Sunday, November 25, 2018

Recipes For Disaster

Contrary to popular belief, a recipe can be copyrighted. The copyrightable part is not the factual list of ingredients, nor is it the information on the process of preparing those ingredients. No, it is the distinct, utterly original, expressive prose around the facts which the author uses to communicate the recipe with his own creativity and distinctive flair, and to describe the context of the recipe.

Authors exploit recipes. The recipe may be bonus material on a website or in a newsletter, or in a guest blog on a promotional blog tour. Recipes might be chapter headers. A murder mystery might hang on a recipe or two.  This author created a truly tasty and healthy recipe involving sardines, from a scene in "Forced Mate", and gave her gynecologist permission to share the recipe (with attribution) to patients who needed to be persuaded to eat more sardines.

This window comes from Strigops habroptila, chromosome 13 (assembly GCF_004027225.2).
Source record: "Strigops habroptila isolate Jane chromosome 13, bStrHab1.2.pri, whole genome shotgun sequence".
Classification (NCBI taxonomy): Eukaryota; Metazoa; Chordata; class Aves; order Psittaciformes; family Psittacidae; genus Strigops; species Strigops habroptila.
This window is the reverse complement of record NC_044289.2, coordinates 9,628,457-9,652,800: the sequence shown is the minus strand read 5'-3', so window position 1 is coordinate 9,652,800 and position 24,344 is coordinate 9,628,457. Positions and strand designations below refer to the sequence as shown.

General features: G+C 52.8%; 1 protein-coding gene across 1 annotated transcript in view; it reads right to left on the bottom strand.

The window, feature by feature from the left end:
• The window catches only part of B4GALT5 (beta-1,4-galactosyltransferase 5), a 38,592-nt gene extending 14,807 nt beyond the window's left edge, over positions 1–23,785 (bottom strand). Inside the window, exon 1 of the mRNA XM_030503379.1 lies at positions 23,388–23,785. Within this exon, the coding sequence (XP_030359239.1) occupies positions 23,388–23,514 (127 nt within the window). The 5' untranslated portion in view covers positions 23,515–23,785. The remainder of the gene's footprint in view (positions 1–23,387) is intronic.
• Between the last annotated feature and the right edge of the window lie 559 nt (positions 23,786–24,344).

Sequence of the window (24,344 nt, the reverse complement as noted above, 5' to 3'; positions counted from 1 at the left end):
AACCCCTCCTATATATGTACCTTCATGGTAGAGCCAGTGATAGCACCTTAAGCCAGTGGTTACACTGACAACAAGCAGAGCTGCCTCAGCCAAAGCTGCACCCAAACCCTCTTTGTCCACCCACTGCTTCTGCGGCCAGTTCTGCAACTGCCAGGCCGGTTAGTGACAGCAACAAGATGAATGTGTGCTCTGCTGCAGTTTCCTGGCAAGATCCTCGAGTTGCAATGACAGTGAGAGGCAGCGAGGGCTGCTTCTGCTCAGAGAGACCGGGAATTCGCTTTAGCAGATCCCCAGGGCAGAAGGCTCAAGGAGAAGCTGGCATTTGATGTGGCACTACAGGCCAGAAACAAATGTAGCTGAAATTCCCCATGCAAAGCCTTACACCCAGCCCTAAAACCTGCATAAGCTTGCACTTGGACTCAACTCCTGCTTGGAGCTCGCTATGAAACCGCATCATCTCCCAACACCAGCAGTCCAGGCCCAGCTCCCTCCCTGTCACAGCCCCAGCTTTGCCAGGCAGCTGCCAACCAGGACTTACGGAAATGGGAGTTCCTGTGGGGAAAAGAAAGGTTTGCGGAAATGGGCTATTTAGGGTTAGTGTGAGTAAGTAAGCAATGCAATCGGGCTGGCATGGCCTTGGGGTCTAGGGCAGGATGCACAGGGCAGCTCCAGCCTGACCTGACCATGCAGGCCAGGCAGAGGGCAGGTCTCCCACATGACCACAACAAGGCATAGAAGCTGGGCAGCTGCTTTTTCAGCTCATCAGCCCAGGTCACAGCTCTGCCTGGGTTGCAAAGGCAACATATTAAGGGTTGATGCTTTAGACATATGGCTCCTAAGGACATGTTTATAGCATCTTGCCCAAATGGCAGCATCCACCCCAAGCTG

The trick is to choose one's own words as carefully and creatively as one chooses the herbs and spices.

Legal blogger Paul D. Swanson writing for the law firm Lane Powell PC  on the Earth And Table Law Reporter blog explains in fascinating detail the potential problem of plagiarism and copyright infringement when one simply transcribes someone else's quirkily worded recipe.

In this author's opinion, this article is a must-read!

In other gastronomical legal news, a Belgian court has ruled that the taste of a food (in this case something cheesy) cannot be copyrighted.

Legally blogging for CMS Belgium , authors Tom Heremans, Lisbeth Depypere, and Eleonore Coucke explain that the taste of cheese is not objective enough or long-lasting enough to merit copyright protection.

Hogan Lovells bloggers  Dr. Nils Rauer and Lea Kaase digest the same cheesy matter on the LimeGreen IP blog.

Quite right. Different people have different distributions of taste buds. How something tastes may depend on what one ate or drank or gargled with prior to eating the cheese spread in question.

All the best,

Rowena Cherry


No comments:

Post a Comment